Since Fascism had its origins in Italy as a movement to counter communism I can clearly see the connection between fascism and terrorists in their never ending fight to end communism. What we can conclude from this important shift from general to specific is that Ronald Reagan was an Islamic fascist.

And while Bush is vacationing catching fish here is a brief glimpse of the current Islamic fascist war against communism.

BAGHDAD, Iraq (AP) -- An explosives-rigged bicycle detonated near an army recruiting center in southern Iraq on Wednesday, killing at least 12 people and wounding 28, police said.

Elsewhere, an oil pipeline exploded in southern Iraq on Tuesday, sparking a massive fire and killing at least 36 people and injuring 45, the Interior Ministry said. Police also found more than two dozen bodies across Baghdad as violence surged in the capital despite promising signs that a U.S. crackdown is curbing sectarian killings.

The U.S. military said three American soldiers and one Marine were killed the day before -- two in combat in Anbar province and two from non-hostile causes. A fourth soldier died Tuesday in Baghdad. At least 13 American service members have died in Iraq since Sunday, the military said.
A man posing as a potential army recruit planted the bicycle bomb early Wednesday outside a recruiting center in downtown Hillah, about 60 miles south of Baghdad, said police Lt. Osama Ahmed. The bomb exploded as volunteers gathered to sign up for the army, Ahmed said.

Posted by: rob payne at August 30, 2006 03:24 AM

Yes, yes, yes.

Albright didn't order anyone killed.

She may have been in a position to do something about discouraging the continued US support of Iraqi sanctions, which undoubtedly killed many thousands of people;

she may have had something to do with America's lackadaisical response to the genocidal civil war in Rwanda in 1994;

she may have concurred with her boss regarding airstrikes on Kosovo;

(and I may be leaving an item or two out...)

but she never ordered anyone killed.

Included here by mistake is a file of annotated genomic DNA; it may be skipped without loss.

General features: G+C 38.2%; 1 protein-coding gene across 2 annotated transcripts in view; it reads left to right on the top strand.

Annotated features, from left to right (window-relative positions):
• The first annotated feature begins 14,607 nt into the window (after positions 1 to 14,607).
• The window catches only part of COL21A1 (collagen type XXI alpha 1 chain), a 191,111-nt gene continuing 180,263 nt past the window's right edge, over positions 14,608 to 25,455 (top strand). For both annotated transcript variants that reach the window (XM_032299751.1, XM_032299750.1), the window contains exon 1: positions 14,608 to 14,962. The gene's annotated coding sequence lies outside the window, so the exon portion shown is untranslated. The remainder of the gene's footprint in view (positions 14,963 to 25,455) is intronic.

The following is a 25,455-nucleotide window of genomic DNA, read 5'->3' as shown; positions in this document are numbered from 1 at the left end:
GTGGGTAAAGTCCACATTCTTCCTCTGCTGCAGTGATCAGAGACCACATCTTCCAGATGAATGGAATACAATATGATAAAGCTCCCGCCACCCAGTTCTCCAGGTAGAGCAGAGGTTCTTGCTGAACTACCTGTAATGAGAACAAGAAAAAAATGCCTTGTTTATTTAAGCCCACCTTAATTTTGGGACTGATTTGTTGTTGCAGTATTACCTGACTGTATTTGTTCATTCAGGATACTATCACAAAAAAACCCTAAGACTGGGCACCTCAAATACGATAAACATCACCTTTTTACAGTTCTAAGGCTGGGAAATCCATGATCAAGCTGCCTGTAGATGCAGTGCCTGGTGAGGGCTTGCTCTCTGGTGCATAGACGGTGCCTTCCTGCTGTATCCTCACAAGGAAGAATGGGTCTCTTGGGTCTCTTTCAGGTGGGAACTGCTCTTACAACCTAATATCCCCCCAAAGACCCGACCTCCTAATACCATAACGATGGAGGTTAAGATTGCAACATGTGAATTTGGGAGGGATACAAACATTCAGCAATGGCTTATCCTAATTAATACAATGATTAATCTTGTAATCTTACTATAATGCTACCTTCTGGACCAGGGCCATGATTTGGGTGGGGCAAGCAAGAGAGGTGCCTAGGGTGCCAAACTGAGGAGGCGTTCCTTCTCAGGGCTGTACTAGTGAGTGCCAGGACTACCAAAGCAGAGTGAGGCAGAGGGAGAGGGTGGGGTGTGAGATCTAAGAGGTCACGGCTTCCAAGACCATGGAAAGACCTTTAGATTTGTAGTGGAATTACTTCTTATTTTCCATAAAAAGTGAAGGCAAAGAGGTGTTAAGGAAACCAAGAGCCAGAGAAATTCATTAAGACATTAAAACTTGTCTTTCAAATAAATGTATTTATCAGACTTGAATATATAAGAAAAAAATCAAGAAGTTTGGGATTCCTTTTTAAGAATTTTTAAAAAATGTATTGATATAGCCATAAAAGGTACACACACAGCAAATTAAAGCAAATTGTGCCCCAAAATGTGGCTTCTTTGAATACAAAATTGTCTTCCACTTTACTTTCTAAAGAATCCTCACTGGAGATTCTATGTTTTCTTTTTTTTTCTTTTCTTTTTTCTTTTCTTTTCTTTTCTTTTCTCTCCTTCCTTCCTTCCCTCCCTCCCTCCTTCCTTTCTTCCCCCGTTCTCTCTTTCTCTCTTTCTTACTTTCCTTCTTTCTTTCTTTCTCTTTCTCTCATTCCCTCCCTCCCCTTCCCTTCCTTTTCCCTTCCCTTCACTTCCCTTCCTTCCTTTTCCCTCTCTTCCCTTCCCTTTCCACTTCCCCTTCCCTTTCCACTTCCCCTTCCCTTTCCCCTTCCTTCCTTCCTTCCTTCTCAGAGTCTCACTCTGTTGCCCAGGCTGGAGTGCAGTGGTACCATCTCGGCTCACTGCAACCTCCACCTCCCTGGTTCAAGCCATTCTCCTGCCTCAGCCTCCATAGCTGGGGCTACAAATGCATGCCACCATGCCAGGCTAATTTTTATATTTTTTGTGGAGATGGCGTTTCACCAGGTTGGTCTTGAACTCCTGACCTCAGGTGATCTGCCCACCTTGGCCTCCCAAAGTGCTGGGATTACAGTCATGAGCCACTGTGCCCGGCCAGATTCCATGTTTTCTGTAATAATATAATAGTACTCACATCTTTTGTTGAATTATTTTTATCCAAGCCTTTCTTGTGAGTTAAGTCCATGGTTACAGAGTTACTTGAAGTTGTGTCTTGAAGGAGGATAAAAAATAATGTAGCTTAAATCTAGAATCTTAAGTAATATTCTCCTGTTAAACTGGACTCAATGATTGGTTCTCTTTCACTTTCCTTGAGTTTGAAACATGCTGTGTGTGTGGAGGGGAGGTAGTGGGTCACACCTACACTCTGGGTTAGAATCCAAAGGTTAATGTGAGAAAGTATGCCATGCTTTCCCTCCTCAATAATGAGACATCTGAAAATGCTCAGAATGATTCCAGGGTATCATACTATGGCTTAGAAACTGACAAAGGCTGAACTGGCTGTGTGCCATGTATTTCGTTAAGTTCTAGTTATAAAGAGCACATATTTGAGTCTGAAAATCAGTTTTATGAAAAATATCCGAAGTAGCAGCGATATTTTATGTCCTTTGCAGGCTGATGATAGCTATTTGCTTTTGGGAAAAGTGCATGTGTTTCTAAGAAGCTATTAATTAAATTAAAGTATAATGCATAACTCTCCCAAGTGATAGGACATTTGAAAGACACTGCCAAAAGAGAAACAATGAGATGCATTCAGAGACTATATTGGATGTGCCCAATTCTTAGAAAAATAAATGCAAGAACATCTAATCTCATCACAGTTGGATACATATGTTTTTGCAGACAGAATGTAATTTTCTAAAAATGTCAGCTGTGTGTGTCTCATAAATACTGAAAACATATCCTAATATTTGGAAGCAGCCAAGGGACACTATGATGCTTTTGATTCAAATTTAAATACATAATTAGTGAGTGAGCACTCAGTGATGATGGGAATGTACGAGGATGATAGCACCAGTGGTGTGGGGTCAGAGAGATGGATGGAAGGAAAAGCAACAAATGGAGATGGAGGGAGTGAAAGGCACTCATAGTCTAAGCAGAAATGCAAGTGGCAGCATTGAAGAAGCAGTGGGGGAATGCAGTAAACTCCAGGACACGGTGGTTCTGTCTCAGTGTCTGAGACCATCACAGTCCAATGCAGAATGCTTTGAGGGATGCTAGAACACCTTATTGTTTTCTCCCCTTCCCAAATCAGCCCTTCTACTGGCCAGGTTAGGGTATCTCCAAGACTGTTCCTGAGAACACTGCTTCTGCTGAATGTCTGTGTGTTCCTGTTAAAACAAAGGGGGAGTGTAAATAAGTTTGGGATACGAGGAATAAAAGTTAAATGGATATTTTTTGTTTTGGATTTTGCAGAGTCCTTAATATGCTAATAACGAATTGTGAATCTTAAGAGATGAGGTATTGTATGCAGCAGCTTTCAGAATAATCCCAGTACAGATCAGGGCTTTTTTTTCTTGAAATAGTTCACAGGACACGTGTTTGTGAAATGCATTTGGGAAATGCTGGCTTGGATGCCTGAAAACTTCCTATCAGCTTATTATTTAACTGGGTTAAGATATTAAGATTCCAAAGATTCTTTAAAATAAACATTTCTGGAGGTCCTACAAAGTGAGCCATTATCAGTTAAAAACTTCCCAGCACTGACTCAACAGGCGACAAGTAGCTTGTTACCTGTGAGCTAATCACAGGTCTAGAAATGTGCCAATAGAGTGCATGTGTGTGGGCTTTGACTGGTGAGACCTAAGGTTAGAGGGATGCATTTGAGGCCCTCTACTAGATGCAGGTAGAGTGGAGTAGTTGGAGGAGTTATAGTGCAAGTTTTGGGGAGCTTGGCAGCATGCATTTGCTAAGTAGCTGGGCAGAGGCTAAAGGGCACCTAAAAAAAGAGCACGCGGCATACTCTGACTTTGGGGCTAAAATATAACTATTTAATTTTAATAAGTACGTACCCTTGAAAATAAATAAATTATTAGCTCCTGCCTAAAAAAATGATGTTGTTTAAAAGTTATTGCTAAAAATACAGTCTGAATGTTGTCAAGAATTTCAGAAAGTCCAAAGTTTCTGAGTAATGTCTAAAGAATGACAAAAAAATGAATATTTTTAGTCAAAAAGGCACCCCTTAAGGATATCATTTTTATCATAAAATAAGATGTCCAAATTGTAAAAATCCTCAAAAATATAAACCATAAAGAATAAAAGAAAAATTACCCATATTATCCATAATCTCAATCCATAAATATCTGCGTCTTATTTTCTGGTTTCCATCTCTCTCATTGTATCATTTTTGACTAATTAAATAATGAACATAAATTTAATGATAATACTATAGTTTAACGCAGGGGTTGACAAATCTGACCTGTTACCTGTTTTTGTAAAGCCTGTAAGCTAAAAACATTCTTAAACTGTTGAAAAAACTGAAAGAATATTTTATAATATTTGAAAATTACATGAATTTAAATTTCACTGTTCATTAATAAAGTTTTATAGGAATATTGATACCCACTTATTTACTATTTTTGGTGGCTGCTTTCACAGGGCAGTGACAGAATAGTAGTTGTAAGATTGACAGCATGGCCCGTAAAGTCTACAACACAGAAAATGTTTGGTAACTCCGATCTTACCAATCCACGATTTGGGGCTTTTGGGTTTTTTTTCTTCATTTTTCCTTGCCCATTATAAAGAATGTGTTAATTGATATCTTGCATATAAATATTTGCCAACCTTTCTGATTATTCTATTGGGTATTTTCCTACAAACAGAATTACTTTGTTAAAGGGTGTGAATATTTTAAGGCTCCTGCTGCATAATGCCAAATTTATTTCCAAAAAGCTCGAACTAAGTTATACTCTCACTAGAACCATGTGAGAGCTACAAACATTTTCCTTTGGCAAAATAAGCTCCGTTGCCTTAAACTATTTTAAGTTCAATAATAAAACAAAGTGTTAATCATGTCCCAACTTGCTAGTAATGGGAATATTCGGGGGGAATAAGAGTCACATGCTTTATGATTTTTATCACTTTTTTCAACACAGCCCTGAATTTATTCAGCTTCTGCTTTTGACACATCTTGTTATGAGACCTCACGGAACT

I think this line of reasoning may have something to do with why the democrats don't seem too concerned about impeaching Junior.

But I may be mistaken.

Posted by: Jonathan "italicizing guy" Versen at August 30, 2006 03:58 AM

Forgive me for not using italics, Mr. Versen, and I may also be mistaken, but Hitler never directly ordered anyone to be killed either, did he?

Posted by: JLaR at August 30, 2006 04:38 AM

Impeaching Junior would be a waste of time as Cheney would then be president, so why bother?

Posted by: rob payne at August 30, 2006 07:09 AM

let's face it Rob, if impeach we must, we'll have to have a regular impeach-O-rama, with a discount for each dozen or something. Maybe a matching pen and mechanical pencil set, awarded in a drawing to the congresspersons who do the most impeaching. Or maybe free HBO for a month.

Posted by: Jonathan Versen at August 30, 2006 08:48 AM

Yes, if Bush is impeached you have to impeach Cheney at the same time. He's even more obviously guilty.

That would leave Hastert as the next president. How low we have sunk, when someone fat, drunk, and stupid seems like such an improvement.

Posted by: Ted at August 30, 2006 12:34 PM

Yes! An impeach-O-rama would be a good thing and in fact scrapping the Bush Scouts and most of congress would be a good start. I am sure Hastert could find another job.

Posted by: rob payne at August 30, 2006 02:29 PM

No, no, there will be no opproprium and mockery. Just gentle disgreement, followed perhaps by SEVEN DECADES IN A REEDUCATION CAMP HIGH IN THE ROCKIES. Whoops�sorry. I meant to just say gentle disagreement. Forget the reeducation part. (FOR NOW!!!)

Oh damn, I was looking forward to a camping trip. I will have to try harder next time.

Maybe you're right. I'm still unconvinced--though pondering--for the following reasons:

The differences in mood (declarative versus conditional), tense (past vs. future), context (joke of a town meeting vs. joke of a trial), and power-function of the speaker at the relevant time and place (longtime dicator vs. sometime chief bureaucrat) all serve to make me feel like these are similar but not parallel categories of response. Saddam's answer seems to imply, "no one can understand me," and Albright's seems to imply, "you dummies can't understand me, but the brilliant, important, educated elite that chose me and keeps me and learns from me, they, now they understand me."